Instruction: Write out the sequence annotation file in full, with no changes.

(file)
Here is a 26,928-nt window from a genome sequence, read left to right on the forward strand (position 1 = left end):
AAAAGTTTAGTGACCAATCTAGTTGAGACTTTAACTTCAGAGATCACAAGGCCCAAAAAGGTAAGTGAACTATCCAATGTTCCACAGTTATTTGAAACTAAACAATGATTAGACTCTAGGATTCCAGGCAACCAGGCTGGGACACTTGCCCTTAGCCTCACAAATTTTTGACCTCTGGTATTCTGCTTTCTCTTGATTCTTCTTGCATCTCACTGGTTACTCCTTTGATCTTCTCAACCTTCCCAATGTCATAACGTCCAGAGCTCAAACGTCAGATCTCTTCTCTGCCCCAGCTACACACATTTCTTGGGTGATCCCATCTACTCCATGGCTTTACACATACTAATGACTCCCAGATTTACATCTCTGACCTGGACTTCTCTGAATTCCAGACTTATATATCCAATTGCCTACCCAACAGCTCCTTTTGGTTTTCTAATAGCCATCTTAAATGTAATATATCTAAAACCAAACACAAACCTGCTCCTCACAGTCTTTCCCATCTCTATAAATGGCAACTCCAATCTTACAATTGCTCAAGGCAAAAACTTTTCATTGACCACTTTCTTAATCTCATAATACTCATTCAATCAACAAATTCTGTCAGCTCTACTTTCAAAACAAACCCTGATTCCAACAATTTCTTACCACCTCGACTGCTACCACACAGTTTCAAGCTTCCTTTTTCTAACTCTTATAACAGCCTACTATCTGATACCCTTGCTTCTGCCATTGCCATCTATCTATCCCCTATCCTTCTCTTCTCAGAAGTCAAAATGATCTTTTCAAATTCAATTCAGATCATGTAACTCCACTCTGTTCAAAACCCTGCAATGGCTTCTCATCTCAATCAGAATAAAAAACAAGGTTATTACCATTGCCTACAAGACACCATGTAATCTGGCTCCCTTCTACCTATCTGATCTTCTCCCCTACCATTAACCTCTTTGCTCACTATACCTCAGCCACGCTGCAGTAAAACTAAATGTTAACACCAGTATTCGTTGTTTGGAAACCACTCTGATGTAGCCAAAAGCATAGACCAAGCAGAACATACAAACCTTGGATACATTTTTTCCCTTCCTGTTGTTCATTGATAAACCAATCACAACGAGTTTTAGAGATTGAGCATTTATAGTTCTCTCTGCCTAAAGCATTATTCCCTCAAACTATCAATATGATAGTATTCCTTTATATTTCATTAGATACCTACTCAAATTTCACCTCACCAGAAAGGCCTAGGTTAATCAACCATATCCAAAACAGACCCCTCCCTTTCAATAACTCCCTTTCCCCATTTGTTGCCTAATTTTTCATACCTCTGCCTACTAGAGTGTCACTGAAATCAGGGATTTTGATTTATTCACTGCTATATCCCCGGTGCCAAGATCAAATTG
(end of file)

Here is a 26,928-nt window from a genome sequence, read left to right on the forward strand (position 1 = left end):
AAAAGTTTAGTGACCAATCTAGTTGAGACTTTAACTTCAGAGATCACAAGGCCCAAAAAGGTAAGTGAACTATCCAATGTTCCACAGTTATTTGAAACTAAACAATGATTAGACTCTAGGATTCCAGGCAACCAGGCTGGGACACTTGCCCTTAGCCTCACAAATTTTTGACCTCTGGTATTCTGCTTTCTCTTGATTCTTCTTGCATCTCACTGGTTACTCCTTTGATCTTCTCAACCTTCCCAATGTCATAACGTCCAGAGCTCAAACGTCAGATCTCTTCTCTGCCCCAGCTACACACATTTCTTGGGTGATCCCATCTACTCCATGGCTTTACACATACTAATGACTCCCAGATTTACATCTCTGACCTGGACTTCTCTGAATTCCAGACTTATATATCCAATTGCCTACCCAACAGCTCCTTTTGGTTTTCTAATAGCCATCTTAAATGTAATATATCTAAAACCAAACACAAACCTGCTCCTCACAGTCTTTCCCATCTCTATAAATGGCAACTCCAATCTTACAATTGCTCAAGGCAAAAACTTTTCATTGACCACTTTCTTAATCTCATAATACTCATTCAATCAACAAATTCTGTCAGCTCTACTTTCAAAACAAACCCTGATTCCAACAATTTCTTACCACCTCGACTGCTACCACACAGTTTCAAGCTTCCTTTTTCTAACTCTTATAACAGCCTACTATCTGATACCCTTGCTTCTGCCATTGCCATCTATCTATCCCCTATCCTTCTCTTCTCAGAAGTCAAAATGATCTTTTCAAATTCAATTCAGATCATGTAACTCCACTCTGTTCAAAACCCTGCAATGGCTTCTCATCTCAATCAGAATAAAAAACAAGGTTATTACCATTGCCTACAAGACACCATGTAATCTGGCTCCCTTCTACCTATCTGATCTTCTCCCCTACCATTAACCTCTTTGCTCACTATACCTCAGCCACGCTGCAGTAAAACTAAATGTTAACACCAGTATTCGTTGTTTGGAAACCACTCTGATGTAGCCAAAAGCATAGACCAAGCAGAACATACAAACCTTGGATACATTTTTTCCCTTCCTGTTGTTCATTGATAAACCAATCACAACGAGTTTTAGAGATTGAGCATTTATAGTTCTCTCTGCCTAAAGCATTATTCCCTCAAACTATCAATATGATAGTATTCCTTTATATTTCATTAGATACCTACTCAAATTTCACCTCACCAGAAAGGCCTAGGTTAATCAACCATATCCAAAACAGACCCCTCCCTTTCAATAACTCCCTTTCCCCATTTGTTGCCTAATTTTTCATACCTCTGCCTACTAGAGTGTCACTGAAATCAGGGATTTTGATTTATTCACTGCTATATCCCCGGTGCCAAGATCAAATTG